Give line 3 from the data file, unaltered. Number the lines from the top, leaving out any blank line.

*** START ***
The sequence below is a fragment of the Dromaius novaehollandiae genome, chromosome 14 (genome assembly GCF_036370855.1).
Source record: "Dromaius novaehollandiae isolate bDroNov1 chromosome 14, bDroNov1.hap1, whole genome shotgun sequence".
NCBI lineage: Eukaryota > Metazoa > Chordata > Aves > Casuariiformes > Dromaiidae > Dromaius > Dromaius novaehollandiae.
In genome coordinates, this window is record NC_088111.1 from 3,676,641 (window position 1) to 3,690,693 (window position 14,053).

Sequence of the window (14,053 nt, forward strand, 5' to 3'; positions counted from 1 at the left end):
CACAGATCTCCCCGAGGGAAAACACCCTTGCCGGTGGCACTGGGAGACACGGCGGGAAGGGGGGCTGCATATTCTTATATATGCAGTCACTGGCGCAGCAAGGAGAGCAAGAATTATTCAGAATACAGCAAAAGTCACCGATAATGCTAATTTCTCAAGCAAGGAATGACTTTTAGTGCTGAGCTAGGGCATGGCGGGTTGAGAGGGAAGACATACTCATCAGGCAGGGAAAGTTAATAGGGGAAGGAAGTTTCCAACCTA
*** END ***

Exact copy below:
NCBI lineage: Eukaryota > Metazoa > Chordata > Aves > Casuariiformes > Dromaiidae > Dromaius > Dromaius novaehollandiae.